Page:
VIENNA — EUROPE and the United States would do well to follow up the United Nations General Assembly's expulsion of Serbia and Montenegro by recognizing Macedonia.
It is the only breakaway, independent Yugoslav republic the West has yet to recognize. Croatia, Slovenia, and Bosnia-Herzegovina have been and are now seated in the UN.
Serb reactions to expulsion from the UN may well be to hasten what has been feared likely all year: Serbia could resume an effort to force Macedonia into its rump federation.
Any such move would surely provoke Macedonia's already restive 400,000 Albanians to revolt. This in turn would surely ignite an explosion in Serb-controlled Kosovo, where 90 percent of the population is Albanian. Then the whole Balkan region could be drawn into the conflict.
Macedonia's recognition has been blocked all year by Greece, which objects to the republic's calling itself Macedonia. Yugoslav Macedonians, the Greeks argue, are Slavs without cultural or historical background on which to claim the name.
The "Macedonian question" is a longstanding one which has kept classical scholars in the West as well as in Athens and Skopje, the capital of Yugoslav Macedonia, busy with debate for a century, for example, as to whether Alexander the Great (who died in 323 BC) was Greek.
The conservative, nationalist government in Athens is precarious and says if it yields on the issue of Macedonia, it will fall.
The government in Skopje has similar problems. It is a coalition of three parties - rightist, Social Democrat, and Albanian - each with strong nationalist feelings about Macedonia.
Apart from Albanians, most Macedonians are Muslim. Recent reports of Serb "ethnic cleansing" of Muslims in the Sendjak region in south Serbia immediately stirred their fears. Sendjak's Muslims have already experienced discrimination in education, jobs, and religious intolerance. Reportedly up to 10,000 Serb troops have been sent there. In Kosovo, worse repression has stiffened under an even greater Serb military presence.
Macedonia's president, Kiro Gligorov, says that to back down over the name is unthinkable. It would certainly cause his coalition to collapse. Most Western diplomats think Mr. Gligorov is worth helping with recognition. For many years he was a leading economic figure and identified with Yugoslavia's first major moves toward a market economy. The same diplomats acknowledge the moderation and calm good sense with which he has held the government together.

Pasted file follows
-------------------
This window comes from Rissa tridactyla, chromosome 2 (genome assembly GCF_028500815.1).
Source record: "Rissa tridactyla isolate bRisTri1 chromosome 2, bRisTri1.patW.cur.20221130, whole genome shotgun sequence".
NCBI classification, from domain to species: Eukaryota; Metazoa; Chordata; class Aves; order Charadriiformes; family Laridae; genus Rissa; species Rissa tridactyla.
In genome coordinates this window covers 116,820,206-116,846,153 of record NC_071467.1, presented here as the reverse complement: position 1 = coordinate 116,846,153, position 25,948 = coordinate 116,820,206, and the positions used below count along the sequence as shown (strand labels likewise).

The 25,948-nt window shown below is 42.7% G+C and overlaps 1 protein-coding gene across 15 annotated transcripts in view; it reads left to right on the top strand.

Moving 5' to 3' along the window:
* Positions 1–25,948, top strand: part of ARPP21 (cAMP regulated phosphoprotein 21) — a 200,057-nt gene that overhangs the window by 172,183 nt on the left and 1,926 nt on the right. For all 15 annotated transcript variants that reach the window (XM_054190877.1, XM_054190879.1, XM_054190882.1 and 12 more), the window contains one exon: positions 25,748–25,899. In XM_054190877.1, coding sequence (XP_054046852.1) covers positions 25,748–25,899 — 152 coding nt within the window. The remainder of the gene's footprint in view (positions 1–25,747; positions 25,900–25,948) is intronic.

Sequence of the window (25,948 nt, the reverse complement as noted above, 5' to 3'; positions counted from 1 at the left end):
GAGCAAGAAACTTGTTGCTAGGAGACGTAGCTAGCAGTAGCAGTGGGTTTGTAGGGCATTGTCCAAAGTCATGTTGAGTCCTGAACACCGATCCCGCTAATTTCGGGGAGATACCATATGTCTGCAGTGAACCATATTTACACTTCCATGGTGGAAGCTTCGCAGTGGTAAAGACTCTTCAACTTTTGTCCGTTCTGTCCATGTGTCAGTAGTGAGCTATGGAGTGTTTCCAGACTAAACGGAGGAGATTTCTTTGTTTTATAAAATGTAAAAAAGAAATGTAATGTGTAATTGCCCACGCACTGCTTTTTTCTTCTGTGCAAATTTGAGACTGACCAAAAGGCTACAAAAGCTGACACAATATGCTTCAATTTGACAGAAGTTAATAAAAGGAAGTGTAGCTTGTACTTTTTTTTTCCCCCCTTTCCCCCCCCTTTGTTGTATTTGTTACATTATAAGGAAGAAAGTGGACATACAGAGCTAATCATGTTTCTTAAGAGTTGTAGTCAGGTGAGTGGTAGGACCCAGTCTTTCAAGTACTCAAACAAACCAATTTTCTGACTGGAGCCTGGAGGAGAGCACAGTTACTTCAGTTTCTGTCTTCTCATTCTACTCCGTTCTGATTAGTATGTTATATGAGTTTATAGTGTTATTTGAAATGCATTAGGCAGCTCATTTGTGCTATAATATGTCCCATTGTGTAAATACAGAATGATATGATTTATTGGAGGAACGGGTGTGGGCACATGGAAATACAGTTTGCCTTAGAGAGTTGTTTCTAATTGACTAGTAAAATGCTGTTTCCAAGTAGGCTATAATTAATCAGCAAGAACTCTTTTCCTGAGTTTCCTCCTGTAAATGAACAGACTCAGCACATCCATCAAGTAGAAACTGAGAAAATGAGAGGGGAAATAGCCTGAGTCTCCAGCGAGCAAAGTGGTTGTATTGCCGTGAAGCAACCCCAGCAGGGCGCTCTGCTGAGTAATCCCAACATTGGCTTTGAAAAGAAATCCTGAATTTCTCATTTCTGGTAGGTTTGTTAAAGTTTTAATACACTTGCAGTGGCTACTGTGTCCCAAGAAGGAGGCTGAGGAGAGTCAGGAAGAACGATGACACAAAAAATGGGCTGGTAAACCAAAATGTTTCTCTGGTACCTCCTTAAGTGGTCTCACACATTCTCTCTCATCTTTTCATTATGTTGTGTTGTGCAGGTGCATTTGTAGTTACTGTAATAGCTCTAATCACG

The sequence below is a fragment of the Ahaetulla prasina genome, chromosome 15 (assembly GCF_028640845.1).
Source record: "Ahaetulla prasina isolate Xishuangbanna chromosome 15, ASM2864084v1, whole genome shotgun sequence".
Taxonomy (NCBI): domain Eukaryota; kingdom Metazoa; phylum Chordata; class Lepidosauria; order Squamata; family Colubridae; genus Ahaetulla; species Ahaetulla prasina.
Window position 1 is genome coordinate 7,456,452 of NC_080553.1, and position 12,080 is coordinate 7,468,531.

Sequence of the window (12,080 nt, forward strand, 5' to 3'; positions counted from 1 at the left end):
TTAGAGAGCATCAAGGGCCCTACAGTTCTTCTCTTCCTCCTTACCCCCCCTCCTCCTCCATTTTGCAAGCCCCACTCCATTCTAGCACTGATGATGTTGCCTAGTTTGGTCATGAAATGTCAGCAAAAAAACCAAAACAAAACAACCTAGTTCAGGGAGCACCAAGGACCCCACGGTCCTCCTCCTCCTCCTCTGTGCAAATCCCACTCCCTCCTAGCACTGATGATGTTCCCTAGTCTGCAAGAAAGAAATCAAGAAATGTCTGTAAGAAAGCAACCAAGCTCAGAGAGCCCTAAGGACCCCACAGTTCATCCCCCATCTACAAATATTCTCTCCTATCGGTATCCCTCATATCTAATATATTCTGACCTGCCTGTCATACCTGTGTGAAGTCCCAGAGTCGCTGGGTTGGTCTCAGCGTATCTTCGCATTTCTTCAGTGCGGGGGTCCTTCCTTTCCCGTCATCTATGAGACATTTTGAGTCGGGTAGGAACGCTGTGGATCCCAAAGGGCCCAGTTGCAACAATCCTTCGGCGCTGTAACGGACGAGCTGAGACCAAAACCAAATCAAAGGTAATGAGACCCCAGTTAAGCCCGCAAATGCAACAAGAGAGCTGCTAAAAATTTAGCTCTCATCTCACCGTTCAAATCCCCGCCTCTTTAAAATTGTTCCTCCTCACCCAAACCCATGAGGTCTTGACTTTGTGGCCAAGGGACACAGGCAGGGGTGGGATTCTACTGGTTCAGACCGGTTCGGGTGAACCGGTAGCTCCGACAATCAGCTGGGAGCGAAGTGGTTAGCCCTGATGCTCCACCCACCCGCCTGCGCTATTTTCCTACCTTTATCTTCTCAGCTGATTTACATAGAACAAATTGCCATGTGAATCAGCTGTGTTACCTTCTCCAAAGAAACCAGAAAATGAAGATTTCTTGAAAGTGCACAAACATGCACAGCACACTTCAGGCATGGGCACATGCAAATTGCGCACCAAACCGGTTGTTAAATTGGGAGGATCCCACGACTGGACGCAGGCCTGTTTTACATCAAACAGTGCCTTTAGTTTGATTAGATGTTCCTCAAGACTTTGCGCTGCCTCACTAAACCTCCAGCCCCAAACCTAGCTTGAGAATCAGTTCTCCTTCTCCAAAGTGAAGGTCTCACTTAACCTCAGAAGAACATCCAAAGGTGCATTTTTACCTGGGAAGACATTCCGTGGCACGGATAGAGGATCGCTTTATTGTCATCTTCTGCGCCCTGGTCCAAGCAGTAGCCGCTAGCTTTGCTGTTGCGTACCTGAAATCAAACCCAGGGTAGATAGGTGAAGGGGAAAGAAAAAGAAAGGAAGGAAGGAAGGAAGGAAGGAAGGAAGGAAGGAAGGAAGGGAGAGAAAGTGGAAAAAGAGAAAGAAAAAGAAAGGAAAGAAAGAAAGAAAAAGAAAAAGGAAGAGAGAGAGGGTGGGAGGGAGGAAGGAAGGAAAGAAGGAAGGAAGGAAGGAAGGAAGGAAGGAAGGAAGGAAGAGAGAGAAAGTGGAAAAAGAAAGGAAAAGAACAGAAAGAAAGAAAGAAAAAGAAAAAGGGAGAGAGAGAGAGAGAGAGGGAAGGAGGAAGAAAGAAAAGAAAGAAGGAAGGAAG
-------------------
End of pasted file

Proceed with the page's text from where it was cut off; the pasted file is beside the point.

But rejection by the West and a steadily deteriorating economic situation in what has always been the poorest of the Yugoslav republics are not helping.
The Greeks claim that by calling itself Macedonia the republic implies territorial aspirations to northern Greek territory by the same name. Most EC members found it absurd to suggest that so small and weak a country, without an army, would attack a neighboring country with NATO behind it.
Yet under Greek pressure they withheld recognition, saying it would help "stabilize" the unsettled Balkan region. The opposite effect is more likely.
Gligorov points out that Macedonia has met all Western criteria for recognition of former communist states. A new constitution commits it to multiparty elections and a market economy. When the Greeks objected to recognition, a clause was added unequivocally disavowing territorial claims anywhere.
Recognition would give Macedonia access to sorely needed aid through Western financial institutions and bring it into the international security community.
These factors might offer a degree of protection sufficient at least to cause Belgrade to think twice before embarking on more "Greater Serbia" adventures.